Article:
Flax seed, also known as linseed, is one of the ancient cultivated crops since Mesopotamian times, grown for its oilseeds and fiber. Its crunchy seeds packed full of nutrients, omega-3 fatty acids, antioxidants, minerals, and essential vitamins. Of late, the health benefits of flax have widely drawn the attention of nutrition researchers as well as health enthusiasts alike across the world.
Flax belongs to the family of Linaceae, of the genus of Linum, and botanically named as Linum usitatissimum.
|Flax seeds (L.usitatissimum).
|Golden yellow flax.
Flax is an erect annual plant growing about 1 to 1.5 meters tall and bears light-blue color attractive flowers. It is one of the easily cultivated crops that flourish well both in tropical as well as subtropical climates, with higher acreage production as a field crop noted in some fertile river valleys.
Flax fruit pod is a round, dry capsule of 6–9 mm diameter, containing several brown or golden-yellow seeds (depending on the cultivar type). Its seeds feature a flat, smooth, glossy surface that somewhat appears like sesame seeds, but quite larger, measuring about 4–6 mm in length.
In general, there exist two common cultivars of flax; one predominantly grown for its oilseeds and the other commercial variety for obtaining fiber. Seed-flax normally features brown, yellow, or golden-yellow color seeds, with most types having similar nutritional values and the same amounts of short-chain omega-3 fatty acids.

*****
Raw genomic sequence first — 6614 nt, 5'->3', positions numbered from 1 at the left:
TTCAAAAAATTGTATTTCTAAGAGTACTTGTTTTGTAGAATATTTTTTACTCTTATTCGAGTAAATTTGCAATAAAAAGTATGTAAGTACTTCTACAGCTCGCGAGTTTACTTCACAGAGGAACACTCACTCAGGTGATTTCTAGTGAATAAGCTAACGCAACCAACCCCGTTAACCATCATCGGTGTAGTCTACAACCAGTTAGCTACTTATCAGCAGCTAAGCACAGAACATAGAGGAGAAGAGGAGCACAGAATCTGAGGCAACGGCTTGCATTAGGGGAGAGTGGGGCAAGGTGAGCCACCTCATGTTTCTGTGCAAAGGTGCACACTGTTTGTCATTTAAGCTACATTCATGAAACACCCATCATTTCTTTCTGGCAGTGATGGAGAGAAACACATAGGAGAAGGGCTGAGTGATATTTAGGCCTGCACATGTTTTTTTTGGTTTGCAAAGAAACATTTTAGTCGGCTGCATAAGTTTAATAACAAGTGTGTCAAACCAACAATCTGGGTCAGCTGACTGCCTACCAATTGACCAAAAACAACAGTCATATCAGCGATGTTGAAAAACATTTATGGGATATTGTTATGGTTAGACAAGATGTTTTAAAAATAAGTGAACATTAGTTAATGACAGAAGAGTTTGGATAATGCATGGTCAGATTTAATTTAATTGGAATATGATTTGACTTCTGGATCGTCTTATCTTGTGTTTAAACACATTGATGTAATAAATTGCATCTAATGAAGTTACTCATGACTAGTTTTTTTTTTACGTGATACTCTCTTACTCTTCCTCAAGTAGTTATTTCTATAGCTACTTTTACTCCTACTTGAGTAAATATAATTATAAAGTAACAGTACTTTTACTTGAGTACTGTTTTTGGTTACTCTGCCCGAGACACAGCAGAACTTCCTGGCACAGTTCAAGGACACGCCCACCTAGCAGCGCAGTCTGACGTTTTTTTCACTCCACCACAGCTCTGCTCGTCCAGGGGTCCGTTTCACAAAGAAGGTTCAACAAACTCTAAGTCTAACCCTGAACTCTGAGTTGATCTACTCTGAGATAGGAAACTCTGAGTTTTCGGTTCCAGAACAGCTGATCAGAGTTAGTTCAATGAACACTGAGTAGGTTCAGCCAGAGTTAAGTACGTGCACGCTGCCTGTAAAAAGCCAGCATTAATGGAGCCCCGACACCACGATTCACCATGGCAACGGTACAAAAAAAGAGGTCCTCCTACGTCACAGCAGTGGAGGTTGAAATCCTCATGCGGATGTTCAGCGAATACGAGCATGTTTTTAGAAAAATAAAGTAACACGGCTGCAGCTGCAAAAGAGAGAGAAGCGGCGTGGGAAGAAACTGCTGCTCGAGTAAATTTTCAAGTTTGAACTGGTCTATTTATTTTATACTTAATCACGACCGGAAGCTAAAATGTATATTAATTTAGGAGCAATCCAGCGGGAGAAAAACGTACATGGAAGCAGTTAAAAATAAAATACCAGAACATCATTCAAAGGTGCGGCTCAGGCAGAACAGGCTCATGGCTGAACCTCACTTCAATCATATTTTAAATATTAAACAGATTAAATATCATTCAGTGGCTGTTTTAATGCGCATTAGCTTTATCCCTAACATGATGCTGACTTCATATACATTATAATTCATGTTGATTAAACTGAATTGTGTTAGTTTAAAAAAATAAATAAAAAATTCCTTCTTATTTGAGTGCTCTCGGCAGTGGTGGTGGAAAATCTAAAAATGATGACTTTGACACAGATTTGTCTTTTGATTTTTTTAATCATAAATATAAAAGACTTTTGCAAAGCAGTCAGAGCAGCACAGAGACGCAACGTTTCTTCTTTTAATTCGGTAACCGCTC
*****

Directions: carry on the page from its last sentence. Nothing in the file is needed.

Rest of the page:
As in other oilseeds, flax is also a calorie-dense food. 100 g of seeds carry 534 calories or 27% of the daily required levels. Flax is an excellent source of many health-benefiting nutrients, dietary fiber (mucilage), minerals, antioxidants, and vitamins that are essential for optimum health.
Flax seed is rich in monounsaturated fatty acids like oleic acid. It is also one of the top plant-sources of omega-3 essential fatty acids such as α -linolenic acid (ALA).
Regular intake of small portions of flax in the diet helps in decreasing total as well as LDL or “bad cholesterol” and increases HDL or “good cholesterol” levels in the blood. Research studies suggest that the Mediterranean diet, rich in fiber, monounsaturated fatty acids, and omega-3 fatty acids is known to help prevent risks of coronary artery disease and stroke by favoring a healthy blood lipid profile.
Flax seeds are perhaps the most widely available vegetarian-sources of n-3 or omega-3 fatty acids. Flaxseed oil consists of approximately 55% ALA (a-linolenic acid). One spoonful of flaxseed oil provides about 8 g of omega-3 fatty acids.
Research studies suggest that n-3 fatty acids by virtue of their anti-inflammatory actions may help lower the risk of blood pressure, coronary artery disease, strokes, and breast, colon, and prostate cancers. Adequate omega-3 levels are essential for the overall development and maturation of the nervous system in infants.
The seeds contain lignans, a class of phytoestrogens considered to have antioxidant and cancer-preventing properties.
Flax are an excellent source of vitamin-E, especially rich in gamma-tocopherol; containing about 20 g (133% of daily recommended values) per 100 g. Vitamin E is a powerful lipid-soluble antioxidant, required for maintaining the integrity of mucosa and skin by protecting it from harmful oxygen-free radicals.